reducing "Crew-caused"
approach and landing

Pilot-in-charge Monitored Approach

Automation and workload.

While flight deck automation in modern aircraft has reduced some aspects of pilot workload in approaches, particularly in the very lowest visibilities, it has certainly not reduced the need for good cockpit management. Rather the reverse - indeed, the 2013 US report of the PARC/CAST Flight Deck Automation WG emphasised the importance of flight deck task/workload management as a factor in overall flight path management.

In many accident and incident reports, 20/20 hindsight makes it easy to see that the crew were inadequately prepared for the situation in which they found themselves. Very frequently, they had performed a briefing, but had to some extent been just "going through the motions".

When doing the briefing, the crew perceived that they were "in a safe place" as far as threats were concerned. The weather was fine, the aircraft was in good shape, and they were familiar with the destination. But later the situation changed, and things did not go as expected either on board or in the surrounding environment. Then one or more of the following occurred.

  • The pilot flying (usually the Captain) became absorbed in dealing with new and immediate problems while also handling the aircraft. In the process he lost sight of "the big picture" which showed approaching danger. 
  • The pilot monitoring, (the First Officer in the vast majority of cases) also became over-involved in helping the PF's attempts to fix the short-term issues. The PM may have detected the developing hazardous situation but was unable either to divert the attention of the pilot flying to it, or assume personal control.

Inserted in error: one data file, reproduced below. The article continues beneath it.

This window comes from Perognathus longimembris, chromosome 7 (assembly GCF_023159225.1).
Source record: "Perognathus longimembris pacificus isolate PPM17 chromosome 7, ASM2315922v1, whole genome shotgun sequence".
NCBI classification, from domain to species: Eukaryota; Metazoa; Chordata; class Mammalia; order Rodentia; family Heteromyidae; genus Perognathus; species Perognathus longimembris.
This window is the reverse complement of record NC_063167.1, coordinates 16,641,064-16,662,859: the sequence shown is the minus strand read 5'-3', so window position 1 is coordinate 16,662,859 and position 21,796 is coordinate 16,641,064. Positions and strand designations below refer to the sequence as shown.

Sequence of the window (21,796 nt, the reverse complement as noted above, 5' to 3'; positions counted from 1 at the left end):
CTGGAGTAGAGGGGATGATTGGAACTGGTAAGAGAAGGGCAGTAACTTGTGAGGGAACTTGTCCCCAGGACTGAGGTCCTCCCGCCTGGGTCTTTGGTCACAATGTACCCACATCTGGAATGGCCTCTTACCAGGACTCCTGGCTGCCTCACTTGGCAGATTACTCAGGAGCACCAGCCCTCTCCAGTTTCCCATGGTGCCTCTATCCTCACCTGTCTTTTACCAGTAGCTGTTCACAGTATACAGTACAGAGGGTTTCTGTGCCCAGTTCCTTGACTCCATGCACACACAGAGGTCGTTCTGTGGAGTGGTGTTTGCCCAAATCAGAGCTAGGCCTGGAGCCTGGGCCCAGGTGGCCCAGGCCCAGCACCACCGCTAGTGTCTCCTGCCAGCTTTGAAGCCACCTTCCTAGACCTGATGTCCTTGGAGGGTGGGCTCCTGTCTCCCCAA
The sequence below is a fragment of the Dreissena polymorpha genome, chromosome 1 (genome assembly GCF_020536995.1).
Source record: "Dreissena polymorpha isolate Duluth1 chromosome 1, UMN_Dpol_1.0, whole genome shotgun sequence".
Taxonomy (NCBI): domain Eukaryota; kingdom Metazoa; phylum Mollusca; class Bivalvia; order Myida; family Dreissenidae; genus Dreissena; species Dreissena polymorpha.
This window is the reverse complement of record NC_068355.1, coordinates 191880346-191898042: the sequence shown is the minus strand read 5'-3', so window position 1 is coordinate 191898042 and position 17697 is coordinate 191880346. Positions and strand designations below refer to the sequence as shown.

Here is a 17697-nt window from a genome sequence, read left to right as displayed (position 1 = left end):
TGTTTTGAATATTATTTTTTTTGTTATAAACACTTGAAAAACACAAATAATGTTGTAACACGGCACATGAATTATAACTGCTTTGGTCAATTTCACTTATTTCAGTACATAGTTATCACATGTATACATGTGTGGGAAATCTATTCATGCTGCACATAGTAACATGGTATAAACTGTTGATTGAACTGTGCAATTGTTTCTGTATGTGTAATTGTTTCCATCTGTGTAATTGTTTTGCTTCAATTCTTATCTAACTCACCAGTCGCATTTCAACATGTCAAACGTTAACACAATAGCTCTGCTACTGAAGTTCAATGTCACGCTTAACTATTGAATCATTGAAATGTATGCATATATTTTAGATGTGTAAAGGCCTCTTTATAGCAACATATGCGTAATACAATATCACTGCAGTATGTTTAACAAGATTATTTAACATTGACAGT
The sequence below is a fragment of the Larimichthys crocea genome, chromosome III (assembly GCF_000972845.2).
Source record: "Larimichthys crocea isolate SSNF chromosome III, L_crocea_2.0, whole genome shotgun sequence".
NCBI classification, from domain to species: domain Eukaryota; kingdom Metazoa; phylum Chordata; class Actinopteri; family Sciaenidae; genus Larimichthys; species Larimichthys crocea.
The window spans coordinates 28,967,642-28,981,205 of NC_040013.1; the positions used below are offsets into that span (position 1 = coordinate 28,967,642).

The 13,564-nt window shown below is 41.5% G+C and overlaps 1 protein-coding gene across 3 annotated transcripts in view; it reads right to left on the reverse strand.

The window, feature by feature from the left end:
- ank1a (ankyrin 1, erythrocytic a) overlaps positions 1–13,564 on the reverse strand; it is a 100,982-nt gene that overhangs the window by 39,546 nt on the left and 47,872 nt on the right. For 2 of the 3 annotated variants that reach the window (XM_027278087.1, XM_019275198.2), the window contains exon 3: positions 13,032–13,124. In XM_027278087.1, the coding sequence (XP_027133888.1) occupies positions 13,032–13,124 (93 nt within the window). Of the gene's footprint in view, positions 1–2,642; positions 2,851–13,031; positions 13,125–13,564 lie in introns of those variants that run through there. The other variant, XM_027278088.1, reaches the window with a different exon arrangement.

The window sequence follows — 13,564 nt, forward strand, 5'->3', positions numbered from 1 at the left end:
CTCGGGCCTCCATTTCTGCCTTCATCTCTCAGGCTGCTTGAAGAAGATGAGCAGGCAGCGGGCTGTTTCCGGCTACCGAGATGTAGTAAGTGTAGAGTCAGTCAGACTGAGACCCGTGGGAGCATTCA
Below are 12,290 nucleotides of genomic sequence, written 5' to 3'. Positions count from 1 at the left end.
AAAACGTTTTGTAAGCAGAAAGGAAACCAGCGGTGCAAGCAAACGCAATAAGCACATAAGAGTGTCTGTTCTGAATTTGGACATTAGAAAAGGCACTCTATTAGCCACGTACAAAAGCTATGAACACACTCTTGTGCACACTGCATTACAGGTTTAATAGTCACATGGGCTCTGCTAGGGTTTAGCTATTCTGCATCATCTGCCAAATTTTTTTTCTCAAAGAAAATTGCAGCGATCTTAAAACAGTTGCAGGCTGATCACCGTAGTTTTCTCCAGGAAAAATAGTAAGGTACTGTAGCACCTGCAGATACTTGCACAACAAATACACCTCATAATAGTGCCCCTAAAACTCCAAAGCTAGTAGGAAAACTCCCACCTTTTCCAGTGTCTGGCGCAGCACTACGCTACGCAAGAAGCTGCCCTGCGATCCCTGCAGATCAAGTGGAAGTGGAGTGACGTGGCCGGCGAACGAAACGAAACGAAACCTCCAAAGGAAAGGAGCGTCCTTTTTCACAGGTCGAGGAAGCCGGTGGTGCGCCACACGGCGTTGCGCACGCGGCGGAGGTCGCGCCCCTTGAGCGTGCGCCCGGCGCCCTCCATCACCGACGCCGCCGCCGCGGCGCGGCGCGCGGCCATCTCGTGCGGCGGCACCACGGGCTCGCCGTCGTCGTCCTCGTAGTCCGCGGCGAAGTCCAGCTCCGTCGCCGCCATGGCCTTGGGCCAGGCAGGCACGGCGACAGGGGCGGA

• The weather actually encountered meant that visible cues during the latter stages of the approach were far less than anticipated.
  • When a go-around was called for and attempted, inadequate preparation led to loss of control.    

This sort of inadequate preparation often results from the crew starting the descent apparently under the impression that because their current flight situation contained few if any safety threats, this benign state of affairs would continue all the way to the destination. 

So while in many of these cases the CVR did not record proper briefings, on the contrary it often did show "non-pertinent" discussion of other matters, sometimes work-related and sometimes not. The subsequent accident report shows that the crew then became overwhelmed by changed circumstances, sometimes triggered by their own actions or inactions. 

A good example of this might be the 1995 AAL B757 Cali accident, where according to an excellent analysis by David Simmon, "There was no information on the CVR either of an approach briefing or that the descent checklist was performed. There was confusion about the aircraft's position and an absence of dialogue about planned speeds, crossing altitudes, radio tuning and management of displays...... The CVR transcript showed that there was concern about whether there was time to retrieve the approach chart and that there was a sound similar to rustling pages."